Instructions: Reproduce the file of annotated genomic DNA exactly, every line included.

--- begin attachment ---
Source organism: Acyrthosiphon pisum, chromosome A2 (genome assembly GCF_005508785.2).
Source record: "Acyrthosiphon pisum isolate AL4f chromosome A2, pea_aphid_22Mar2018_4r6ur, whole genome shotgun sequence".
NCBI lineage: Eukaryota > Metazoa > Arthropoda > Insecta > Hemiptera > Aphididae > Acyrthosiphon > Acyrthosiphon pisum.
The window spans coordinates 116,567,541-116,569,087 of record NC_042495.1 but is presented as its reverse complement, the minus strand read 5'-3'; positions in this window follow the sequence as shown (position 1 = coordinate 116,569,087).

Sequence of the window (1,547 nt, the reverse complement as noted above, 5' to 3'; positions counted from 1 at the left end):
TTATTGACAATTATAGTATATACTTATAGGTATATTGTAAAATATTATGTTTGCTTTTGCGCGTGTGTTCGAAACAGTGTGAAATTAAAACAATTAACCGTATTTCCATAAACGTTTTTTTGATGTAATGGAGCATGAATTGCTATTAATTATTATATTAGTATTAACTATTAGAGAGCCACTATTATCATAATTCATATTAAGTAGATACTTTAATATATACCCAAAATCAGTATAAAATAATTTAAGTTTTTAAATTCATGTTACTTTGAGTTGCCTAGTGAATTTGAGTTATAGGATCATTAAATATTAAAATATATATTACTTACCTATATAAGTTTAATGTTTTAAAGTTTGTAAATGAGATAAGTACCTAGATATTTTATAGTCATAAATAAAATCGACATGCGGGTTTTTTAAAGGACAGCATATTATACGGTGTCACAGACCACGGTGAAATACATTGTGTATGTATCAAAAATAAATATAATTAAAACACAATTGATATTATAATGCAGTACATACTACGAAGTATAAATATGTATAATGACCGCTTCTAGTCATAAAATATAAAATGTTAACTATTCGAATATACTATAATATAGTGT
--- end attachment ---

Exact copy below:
Source organism: Acyrthosiphon pisum, chromosome A2 (genome assembly GCF_005508785.2).
Source record: "Acyrthosiphon pisum isolate AL4f chromosome A2, pea_aphid_22Mar2018_4r6ur, whole genome shotgun sequence".
NCBI lineage: Eukaryota > Metazoa > Arthropoda > Insecta > Hemiptera > Aphididae > Acyrthosiphon > Acyrthosiphon pisum.
The window spans coordinates 116,567,541-116,569,087 of record NC_042495.1 but is presented as its reverse complement, the minus strand read 5'-3'; positions in this window follow the sequence as shown (position 1 = coordinate 116,569,087).

Sequence of the window (1,547 nt, the reverse complement as noted above, 5' to 3'; positions counted from 1 at the left end):
TTATTGACAATTATAGTATATACTTATAGGTATATTGTAAAATATTATGTTTGCTTTTGCGCGTGTGTTCGAAACAGTGTGAAATTAAAACAATTAACCGTATTTCCATAAACGTTTTTTTGATGTAATGGAGCATGAATTGCTATTAATTATTATATTAGTATTAACTATTAGAGAGCCACTATTATCATAATTCATATTAAGTAGATACTTTAATATATACCCAAAATCAGTATAAAATAATTTAAGTTTTTAAATTCATGTTACTTTGAGTTGCCTAGTGAATTTGAGTTATAGGATCATTAAATATTAAAATATATATTACTTACCTATATAAGTTTAATGTTTTAAAGTTTGTAAATGAGATAAGTACCTAGATATTTTATAGTCATAAATAAAATCGACATGCGGGTTTTTTAAAGGACAGCATATTATACGGTGTCACAGACCACGGTGAAATACATTGTGTATGTATCAAAAATAAATATAATTAAAACACAATTGATATTATAATGCAGTACATACTACGAAGTATAAATATGTATAATGACCGCTTCTAGTCATAAAATATAAAATGTTAACTATTCGAATATACTATAATATAGTGT